In Parlier, a mustachioed man in a granny wig and glasses reads a letter in his best Mrs. Doubtfire voice. In another video, he dons another wig and women’s clothes to yell in Spanish — at himself, as a character named “Joker” — before giving himself the “chancla.”
It’s all to promote Jay’s Fresh Pressed Lemonade. The content is silly, ridiculous and often bizarre, but according to Javier “Jay” Juarez, it’s working.
By their estimates, Jay and his wife, Cindy, have seen their business double since taking to TikTok earlier this spring. In fact, he says he’s getting people from as far away as the Bay Area and San Diego who’ve told him that they’ve seen his videos and want to check him out, along with common visits from people living an hour away.
“It’s not that they have any family members around the area — they actually take their time out of their whole day just to get the lemonade,” Juarez said. “And I’m like, ‘are you serious?’”
According to Juarez, he started making the videos at the suggestion of Cindy’s millennial son. After discovering it, he’s taking to making five videos a week — one for each day they’re open. The Juarezes say the quality of their lemonade speaks for itself. All they needed was an extra push.
Since its worldwide release in 2018, TikTok has gained considerable fame — especially among younger users — with its ability to let people make quick, seconds-long videos. Unsurprisingly, this has now attracted the attention of business owners around the United States and like Jay, Valley entrepreneurs are getting in on the fun.
Other business owners are promoting themselves on the app, but not necessarily by talking business.
For Recovery Credit Repair, Inc. CEO Aldiva Rubalcava, she combines her vocation of financial advice with a glimpse into her more relatable personal life. November will mark Recovery’s fifth year in business and while they have offices in Visalia and Fresno and awards for their service, Rubalcalva credits aggressive promotion as a key component to her success.
Rubalcava, who utilizes virtually every social media platform at her disposal, has been using TikTok since earlier this year and sprinkles in business-related videos with content featuring her pets, baking and other personal interests.
“I try to make it well rounded just because people buy people, and people buy you based off of your personality and if they can relate to you,” she said. “So my marketing strategy has always been not just promoting my business, but promoting myself.”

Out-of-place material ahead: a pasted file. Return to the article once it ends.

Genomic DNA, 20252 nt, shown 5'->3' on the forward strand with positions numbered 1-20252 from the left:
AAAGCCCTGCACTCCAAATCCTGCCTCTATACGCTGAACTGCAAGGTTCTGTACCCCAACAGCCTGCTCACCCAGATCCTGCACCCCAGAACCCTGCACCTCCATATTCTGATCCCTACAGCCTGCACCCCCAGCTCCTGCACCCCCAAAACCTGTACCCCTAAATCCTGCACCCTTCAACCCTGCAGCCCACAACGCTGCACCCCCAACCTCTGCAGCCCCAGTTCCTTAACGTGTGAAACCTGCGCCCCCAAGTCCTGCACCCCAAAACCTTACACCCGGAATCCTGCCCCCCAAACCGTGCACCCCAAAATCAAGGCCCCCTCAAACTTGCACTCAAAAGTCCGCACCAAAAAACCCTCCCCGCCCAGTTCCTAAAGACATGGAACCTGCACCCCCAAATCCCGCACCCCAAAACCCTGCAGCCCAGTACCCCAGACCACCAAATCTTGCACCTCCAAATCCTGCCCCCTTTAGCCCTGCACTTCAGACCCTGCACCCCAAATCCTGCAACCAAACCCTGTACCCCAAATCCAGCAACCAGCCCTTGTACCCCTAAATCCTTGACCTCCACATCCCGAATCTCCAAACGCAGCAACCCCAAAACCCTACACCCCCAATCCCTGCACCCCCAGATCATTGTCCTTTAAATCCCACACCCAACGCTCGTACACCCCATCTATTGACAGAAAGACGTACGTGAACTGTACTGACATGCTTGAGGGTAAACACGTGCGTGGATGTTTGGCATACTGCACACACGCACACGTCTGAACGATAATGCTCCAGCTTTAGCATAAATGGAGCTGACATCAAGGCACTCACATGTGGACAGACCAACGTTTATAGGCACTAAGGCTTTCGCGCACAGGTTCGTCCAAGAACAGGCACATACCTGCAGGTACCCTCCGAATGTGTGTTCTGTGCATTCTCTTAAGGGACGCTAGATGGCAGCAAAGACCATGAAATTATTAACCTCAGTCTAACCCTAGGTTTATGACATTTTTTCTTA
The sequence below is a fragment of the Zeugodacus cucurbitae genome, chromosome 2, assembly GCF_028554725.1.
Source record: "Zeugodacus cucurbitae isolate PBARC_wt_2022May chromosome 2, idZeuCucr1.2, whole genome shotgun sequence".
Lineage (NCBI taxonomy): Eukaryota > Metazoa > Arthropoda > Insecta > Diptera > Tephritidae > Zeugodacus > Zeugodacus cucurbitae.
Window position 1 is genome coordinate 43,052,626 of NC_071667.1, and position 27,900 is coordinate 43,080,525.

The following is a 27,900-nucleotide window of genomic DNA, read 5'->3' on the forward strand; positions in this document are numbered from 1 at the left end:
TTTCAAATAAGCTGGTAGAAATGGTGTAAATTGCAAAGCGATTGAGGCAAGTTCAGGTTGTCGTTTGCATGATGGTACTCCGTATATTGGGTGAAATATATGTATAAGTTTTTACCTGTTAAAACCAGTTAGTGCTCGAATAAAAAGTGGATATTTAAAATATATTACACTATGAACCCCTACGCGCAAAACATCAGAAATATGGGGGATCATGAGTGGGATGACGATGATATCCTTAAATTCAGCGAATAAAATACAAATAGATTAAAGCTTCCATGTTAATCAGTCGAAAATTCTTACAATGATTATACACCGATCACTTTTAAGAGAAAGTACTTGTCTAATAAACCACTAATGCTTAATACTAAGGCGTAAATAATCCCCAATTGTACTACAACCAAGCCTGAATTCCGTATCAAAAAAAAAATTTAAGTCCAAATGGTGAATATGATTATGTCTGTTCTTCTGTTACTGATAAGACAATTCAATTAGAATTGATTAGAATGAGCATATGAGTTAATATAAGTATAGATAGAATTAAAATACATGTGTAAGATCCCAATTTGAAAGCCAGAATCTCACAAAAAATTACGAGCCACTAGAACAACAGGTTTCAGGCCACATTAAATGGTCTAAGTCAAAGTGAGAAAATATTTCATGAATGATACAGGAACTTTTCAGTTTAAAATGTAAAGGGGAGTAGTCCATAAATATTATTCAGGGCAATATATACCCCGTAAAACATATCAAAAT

Rubalcava added that it tends to be a good approach with younger customers in particular who may not necessarily be interested in videos about personal finance.
For Jay’s Fresh Pressed Lemonade, the trick has been a combination of fun and product. In Juarez’s case, it’s saved him the money he’d need to pay for a commercial, since he can do it all himself with a phone and a few costumes.
“We have a great product — we just needed to get more people to come to our business and try it,” Juarez said. “If we get some funny comedy stuff and people laugh, people see it, people come by and get our lemonade at the same time, they get a great product.”
There have been concerns about the TikTok app, however. Most notably, allegations that it’s also being used to harvest data from its users.
But this doesn’t seem to bother the people who rely on it. For her part, Rubalcalva is more concerned with not the fact that the app is from China, but that her equipment is.
“To me, it’s more of a concern that it’s Chinese companies that design and develop all of the technology behind our cell phones,” Rubalcava said. “Our cellphones have way more information than what TikTok is collecting.”
Other concerns have emerged about the future of TikTok’s ownership and its potential ban by the Trump Administration due to privacy concern. But in the meantime, the entrepreneurs and fans alike will continue to utilize the platform and try to harvest its full potential — and have fun doing it.